Redescription. Body length: 2–6 mm. Head ( Figs. 2–5 View FIGURES 2 – 7 , 8, 11–15, 17, 20, 23, 28, 29, 36–38, 42): Compound eye bare. Vertex at its narrowest point about 0.1 (male), 0.50–1.15 (female) times as wide as compound eye in dorsal view. Lateral vertical seta usually not differentiated from postocular row (well developed only in R. whiteheadi female). Ocellar seta from well developed to very short and hair-like. Frontal setae reaching anteroventrally at most to middle of pedicel. Male frontal vitta, near vertex, concealed by medial margin of fronto-orbital plate ( Fig. 4 View FIGURES 2 – 7 ). Dorsal orbital setae usually not differentiated in male, 1 or 2 in female. Male without, female with 2–4 proclinate orbital setae. Parafacial bare. Parafacial at its narrowest point 0.50–1.25 times as wide as postpedicel. Facial ridge slightly concave or straight. Facial ridge with slender and decumbent setae on ventral 0.2–0.4. Face more or less visible in lateral view. Ventral facial margin from not visible to well visible in lateral view anterior to vibrissal angle. Postpedicel 1.5–3.5 times as long as pedicel. Arista bare, thickened on basal 0.2–0.4. First and second aristomeres short. Gena in profile not more than 0.4 times as high as compound eye (height measured in the same vertical plane as height of head). Genal dilation well developed. Occiput with black setulae only. Prementum 2–10 times as long as diameter at mid length. Labella not elongated, posterior extensions developed only in female of R. longicornis and R. whiteheadi . Palpus subcylindrical or slightly clavate. Thorax (Figs. 8, 18, 21, 22, 24, 38, 39): black to yellow in ground colour. Scutum with or without reflecting microtrichia, if present, presutural area with three longitudinal dark vittae. Prosternum and proepisternum bare. Postpronotum with 2 or 3 setae arranged in a more or less straight line. Scutum with 2–3 presutural dorsocentral setae, 3–4 postsutural dorsocentral setae, 2–3 postsutural intra-alar setae. Katepisternum with 1–2 setae. Katepimeron bare. One short anepimeral seta. Scutellum varied from black to yellow, with 2–3 pairs of marginal setae; when three, the lateral seta displaced very close and ventrally to basal seta ( Figs. 18, 21, 22 View FIGURES 17 – 22 , 39 View FIGURES 36 – 41 ). Apical scutellar setae crossed and horizontal. Anatergite bare or with small patch of short, black, erect setulae. Anterior and posterior lappets of metathoracic spiracle about equal in size ( Fig. 24 View FIGURES 23 – 27 ). Postmetacoxal area membranous. Wing ( Figs. 6, 7 View FIGURES 2 – 7 , 16 View FIGURES 11 – 16 , 19 View FIGURES 17 – 22 , 25, 26 View FIGURES 23 – 27 , 30 View FIGURES 28 – 31 , 40 View FIGURES 36 – 41 ): membrane varied from hyaline to strongly pigmented. Ventral calypter usually divergent from the scutellum ( Figs. 18, 21 View FIGURES 17 – 22 ). Costal spine not differentiated, usually shorter than costal setulae. Second costal portion (CS2) ventrally bare. R1 bare. Base of R4+5 dorsally bare or with few setulae basally. CuA1 bare. Bend of M with or without a stub or continuation. Cell r4+5 varied from just closed at wing margin to long petiolate. Legs: Medial anterior surface of fore coxa bare or predominantly so. Preapical anterodorsal seta on fore tibia at most as long as preapical dorsal seta. Mid tibia with 1–3 anterodorsal setae. Hind tibia with 2 or 3 dorsal preapical setae. Preapical posteroventral seta on hind tibia nearly as long as preapical anteroventral seta. Anterodorsal setae on hind tibia irregular in length. Posterior margin of hind coxa bare. Abdomen ( Figs. 31 View FIGURES 28 – 31 , 41 View FIGURES 36 – 41 , 43 View FIGURES 42 – 47 ): varied from black to yellow in ground colour, with or without microtrichia. Mid-dorsal depression on abdominal syntergite 1+2 confined to anterior 0.50–0.75 of segment. Marginal setae on tergites 3–5 “shifted” anteriorly into sub-discal position. Tergites 3 and 4 without median discal setae. Male terminalia (Figs. 9, 10, 27, 32–35, 44–47): Tergite 6 narrow, fused with segment 7+8. Epandrium short and convex. Hypandrial arms not joined, sub-parallel. Pregonite pointed distally and strongly bent anteriorly, posterior margin with setae. Postgonite varied from straight to sinuous, with or without setae. Basiphallus without basal keel. Epiphallus in para-basal position, well developed, usually weakly sclerotized. Basiphallus joined to distiphallus by dorsal sclerite. Dorsolateral lobes of distiphallus well developed and “shifted” anteriorly. Acrophallus not tubular. Cerci not fused distally. Surstylus distally bent posteriorly.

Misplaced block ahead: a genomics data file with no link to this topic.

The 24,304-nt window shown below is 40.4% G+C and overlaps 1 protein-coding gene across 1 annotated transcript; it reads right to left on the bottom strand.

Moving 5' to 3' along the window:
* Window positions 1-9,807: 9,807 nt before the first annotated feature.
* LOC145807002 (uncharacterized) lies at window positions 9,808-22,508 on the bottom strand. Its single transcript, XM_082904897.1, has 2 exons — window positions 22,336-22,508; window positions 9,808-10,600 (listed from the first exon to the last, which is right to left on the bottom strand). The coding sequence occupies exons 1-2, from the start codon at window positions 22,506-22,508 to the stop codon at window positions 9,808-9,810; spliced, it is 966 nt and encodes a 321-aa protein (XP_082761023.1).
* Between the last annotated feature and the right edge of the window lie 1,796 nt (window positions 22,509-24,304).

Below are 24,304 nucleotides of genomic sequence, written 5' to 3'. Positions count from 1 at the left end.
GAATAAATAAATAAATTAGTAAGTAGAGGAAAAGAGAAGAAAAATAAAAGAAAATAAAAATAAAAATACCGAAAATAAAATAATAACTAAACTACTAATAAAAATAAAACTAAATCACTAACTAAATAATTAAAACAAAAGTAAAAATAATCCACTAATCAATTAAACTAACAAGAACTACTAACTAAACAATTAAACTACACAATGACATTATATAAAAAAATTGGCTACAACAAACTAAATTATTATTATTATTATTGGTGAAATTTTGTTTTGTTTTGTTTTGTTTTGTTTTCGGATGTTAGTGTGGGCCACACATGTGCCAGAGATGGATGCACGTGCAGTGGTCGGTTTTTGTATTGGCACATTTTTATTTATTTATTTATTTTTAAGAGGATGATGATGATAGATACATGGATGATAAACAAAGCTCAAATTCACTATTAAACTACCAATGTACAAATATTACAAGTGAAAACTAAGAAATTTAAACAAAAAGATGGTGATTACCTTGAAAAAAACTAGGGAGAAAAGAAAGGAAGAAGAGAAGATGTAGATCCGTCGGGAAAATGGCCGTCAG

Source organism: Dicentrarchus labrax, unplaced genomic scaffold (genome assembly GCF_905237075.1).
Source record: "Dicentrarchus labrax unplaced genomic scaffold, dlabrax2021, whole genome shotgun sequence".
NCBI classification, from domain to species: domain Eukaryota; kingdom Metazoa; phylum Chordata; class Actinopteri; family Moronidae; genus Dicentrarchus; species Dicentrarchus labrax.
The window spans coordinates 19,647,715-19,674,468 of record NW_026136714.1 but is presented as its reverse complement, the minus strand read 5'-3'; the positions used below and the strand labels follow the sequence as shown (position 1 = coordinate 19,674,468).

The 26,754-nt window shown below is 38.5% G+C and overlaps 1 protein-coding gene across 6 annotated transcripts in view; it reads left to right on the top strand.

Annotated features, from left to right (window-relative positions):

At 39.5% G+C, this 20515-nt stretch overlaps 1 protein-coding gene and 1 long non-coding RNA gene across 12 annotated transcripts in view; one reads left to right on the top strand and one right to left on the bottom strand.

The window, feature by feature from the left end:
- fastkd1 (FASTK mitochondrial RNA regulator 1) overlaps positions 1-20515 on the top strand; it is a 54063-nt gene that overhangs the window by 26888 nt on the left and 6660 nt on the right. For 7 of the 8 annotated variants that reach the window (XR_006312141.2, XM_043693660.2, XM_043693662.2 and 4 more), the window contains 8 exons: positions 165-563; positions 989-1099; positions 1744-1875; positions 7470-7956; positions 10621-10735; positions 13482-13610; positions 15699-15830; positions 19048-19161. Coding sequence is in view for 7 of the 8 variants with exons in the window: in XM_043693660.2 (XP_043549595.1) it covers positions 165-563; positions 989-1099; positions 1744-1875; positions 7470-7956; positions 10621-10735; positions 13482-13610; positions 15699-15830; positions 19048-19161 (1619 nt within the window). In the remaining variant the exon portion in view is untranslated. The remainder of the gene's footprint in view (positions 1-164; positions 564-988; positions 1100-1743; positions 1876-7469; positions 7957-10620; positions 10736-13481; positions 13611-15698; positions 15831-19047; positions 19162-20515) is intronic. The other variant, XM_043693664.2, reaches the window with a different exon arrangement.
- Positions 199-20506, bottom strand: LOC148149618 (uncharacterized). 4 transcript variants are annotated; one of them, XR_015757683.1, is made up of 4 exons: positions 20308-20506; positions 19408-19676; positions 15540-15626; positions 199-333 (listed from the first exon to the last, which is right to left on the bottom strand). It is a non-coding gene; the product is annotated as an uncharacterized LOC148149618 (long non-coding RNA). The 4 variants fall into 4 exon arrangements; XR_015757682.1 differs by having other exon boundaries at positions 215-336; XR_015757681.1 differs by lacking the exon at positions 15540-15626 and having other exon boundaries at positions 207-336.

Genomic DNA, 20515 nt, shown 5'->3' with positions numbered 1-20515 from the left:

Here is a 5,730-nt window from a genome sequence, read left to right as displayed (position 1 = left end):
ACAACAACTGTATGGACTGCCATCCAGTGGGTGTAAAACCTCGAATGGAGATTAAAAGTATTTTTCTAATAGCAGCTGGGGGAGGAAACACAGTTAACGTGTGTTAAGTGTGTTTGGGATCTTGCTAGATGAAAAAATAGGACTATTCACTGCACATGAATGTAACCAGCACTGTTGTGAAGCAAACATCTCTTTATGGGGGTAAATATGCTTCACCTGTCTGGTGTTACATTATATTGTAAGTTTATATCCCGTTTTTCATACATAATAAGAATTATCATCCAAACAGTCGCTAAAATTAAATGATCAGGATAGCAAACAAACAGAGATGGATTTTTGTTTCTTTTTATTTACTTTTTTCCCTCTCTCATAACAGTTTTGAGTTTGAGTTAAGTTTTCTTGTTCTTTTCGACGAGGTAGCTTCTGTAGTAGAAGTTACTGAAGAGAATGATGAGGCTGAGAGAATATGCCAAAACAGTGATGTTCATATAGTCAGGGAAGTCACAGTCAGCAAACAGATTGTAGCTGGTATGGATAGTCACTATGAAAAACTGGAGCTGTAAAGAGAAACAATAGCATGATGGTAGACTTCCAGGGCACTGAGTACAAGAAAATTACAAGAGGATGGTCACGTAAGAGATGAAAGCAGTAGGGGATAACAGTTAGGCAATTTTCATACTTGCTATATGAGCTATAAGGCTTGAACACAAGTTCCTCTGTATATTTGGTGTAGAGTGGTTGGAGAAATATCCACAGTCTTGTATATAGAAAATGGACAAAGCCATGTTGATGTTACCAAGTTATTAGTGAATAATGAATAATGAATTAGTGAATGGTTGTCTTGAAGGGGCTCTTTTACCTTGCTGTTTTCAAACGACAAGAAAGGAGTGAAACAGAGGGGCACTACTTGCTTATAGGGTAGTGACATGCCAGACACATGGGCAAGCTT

Hosts. Embioptera (so far known only for R. exquisitus and R. whiteheadi ).